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Animals In Print
The On-Line Newsletter

From 23 May 2001 Issue:

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Four-time Iditarod race winner, Susan Butcher, will give the keynote address at the 2001 Rational Software User Conference in July. Rational Software Corporation believes that people will be inspired by Butcher's experiences as a musher and as a dog breeder. They believe these experiences illustrate the teamwork and skill which software developers need. Butcher is described on Rational's website as "one of the most adventurous, focused and successful women athletes." This is outrageous.

One of the dogs used by Butcher in the 1994 Iditarod died from exertional myopathy, otherwise known as "sudden death syndrome." Another dog used by her dropped dead in 1987 of internal hemorrhaging.

In the book Susan Butcher and the Iditarod Trail, Ellen Dolan said that Butcher hallucinated when racing in the Iditarod. A musher who hallucinates cannot make judgements or care for her dogs. Dolan also said Butcher trained her dogs by having them pull an ATV.

Eyewitnesses report that Butcher permanently tethers her dogs on short chains. Tethering is cruel and inhumane and the following letter explains in detail the serious consequences of this practice.

Please contact Rational Software and ask it to select another motivational speaker, one whose activities show respect for its conference attendees and for animals. Contact information and a sample letter with all information are below:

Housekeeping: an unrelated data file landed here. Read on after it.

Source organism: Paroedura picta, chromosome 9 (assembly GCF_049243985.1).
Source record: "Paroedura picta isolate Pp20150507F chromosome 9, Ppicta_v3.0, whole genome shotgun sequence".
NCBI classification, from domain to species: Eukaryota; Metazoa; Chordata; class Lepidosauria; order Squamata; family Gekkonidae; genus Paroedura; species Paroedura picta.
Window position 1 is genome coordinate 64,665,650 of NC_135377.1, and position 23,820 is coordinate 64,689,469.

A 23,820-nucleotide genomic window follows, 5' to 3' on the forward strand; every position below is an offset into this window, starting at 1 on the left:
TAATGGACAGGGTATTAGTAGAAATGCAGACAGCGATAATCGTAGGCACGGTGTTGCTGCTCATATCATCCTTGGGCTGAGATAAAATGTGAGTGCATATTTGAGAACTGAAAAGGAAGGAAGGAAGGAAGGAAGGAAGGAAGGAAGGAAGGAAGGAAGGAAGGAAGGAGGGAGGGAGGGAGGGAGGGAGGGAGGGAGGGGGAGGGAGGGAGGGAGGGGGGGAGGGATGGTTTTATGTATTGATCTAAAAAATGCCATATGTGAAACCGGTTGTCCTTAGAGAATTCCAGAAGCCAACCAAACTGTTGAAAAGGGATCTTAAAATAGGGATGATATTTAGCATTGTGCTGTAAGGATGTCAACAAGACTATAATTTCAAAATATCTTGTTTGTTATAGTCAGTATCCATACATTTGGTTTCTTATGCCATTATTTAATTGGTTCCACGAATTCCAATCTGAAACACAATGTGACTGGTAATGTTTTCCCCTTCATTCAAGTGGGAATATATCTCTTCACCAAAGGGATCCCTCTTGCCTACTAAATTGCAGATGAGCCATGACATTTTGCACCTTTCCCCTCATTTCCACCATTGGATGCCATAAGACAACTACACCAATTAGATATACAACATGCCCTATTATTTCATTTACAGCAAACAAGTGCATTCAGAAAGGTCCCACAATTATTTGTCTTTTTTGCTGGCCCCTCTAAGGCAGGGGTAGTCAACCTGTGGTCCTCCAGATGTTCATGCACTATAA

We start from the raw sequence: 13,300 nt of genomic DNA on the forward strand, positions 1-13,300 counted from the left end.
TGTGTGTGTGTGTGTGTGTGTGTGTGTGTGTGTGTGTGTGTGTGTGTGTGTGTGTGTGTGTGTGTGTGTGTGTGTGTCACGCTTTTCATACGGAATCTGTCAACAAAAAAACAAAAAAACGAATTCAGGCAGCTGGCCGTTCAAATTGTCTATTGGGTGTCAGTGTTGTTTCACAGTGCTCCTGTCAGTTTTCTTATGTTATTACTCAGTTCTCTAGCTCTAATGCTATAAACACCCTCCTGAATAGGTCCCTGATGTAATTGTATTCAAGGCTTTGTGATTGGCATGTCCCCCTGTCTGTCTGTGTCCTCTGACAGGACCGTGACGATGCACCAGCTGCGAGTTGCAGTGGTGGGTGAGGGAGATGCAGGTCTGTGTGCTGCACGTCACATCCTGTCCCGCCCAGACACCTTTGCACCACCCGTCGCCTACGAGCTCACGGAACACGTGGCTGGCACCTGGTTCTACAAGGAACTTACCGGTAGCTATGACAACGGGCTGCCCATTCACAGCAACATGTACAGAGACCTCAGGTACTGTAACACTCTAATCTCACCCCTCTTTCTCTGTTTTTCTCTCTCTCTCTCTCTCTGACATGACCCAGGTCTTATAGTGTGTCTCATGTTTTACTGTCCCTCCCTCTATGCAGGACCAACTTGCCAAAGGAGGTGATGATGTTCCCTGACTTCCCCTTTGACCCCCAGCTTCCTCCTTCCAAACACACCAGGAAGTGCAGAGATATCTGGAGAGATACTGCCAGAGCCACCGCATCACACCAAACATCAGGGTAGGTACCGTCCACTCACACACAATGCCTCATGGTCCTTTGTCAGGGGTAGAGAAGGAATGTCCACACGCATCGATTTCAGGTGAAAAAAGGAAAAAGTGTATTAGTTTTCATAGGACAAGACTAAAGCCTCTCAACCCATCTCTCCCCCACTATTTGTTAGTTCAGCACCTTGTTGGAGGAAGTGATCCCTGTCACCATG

CONTACT:
Paul D. Levy, Chairman
Rational Software Corporation
18880 Homestead Rd.
Cupertino, CA 95014-0721
Phone: 408-863-9900
Fax: 408-863-4120
Email: IR@rational.com 

SAMPLE LETTER:

Dear Mr. Levy:

Please do not have Iditarod dog sled race winner Susan Butcher speak at the 2001 Rational User Conference. You do a great disservice to your attendees by selecting a speaker who is associated with this abusive race and all the evils that accompany it. Butcher should not be held up as a role model.

One of the dogs used by Butcher in the 1994 Iditarod died from exertional myopathy, otherwise known as "sudden death syndrome." Another dog used by her dropped dead in 1987 of internal hemorrhaging.

In the book Susan Butcher and the Iditarod Trail, Ellen Dolan said that Butcher hallucinated when racing in the Iditarod. A musher who hallucinates cannot make judgements or care for her dogs. Dolan also said Butcher trained her dogs by having them pull an ATV.

Eyewitnesses report that Butcher permanently tethers her dogs on short chains. Tethering is cruel and inhumane because:

1) Continuous chaining psychologically damages dogs and makes many of them very aggressive.

2) A dog who is permanently tethered is forced to urinate and defecate where he sleeps, which conflicts with his natural instinct to eliminate away from his living area.

3) Dogs are pack animals and tethering prevents them from having normal interactions.

4) In 1996, the United States Department of Agriculture said, "Our experience in enforcing the Animal Welfare Act has led us to conclude that continuous confinement of dogs by a tether is inhumane."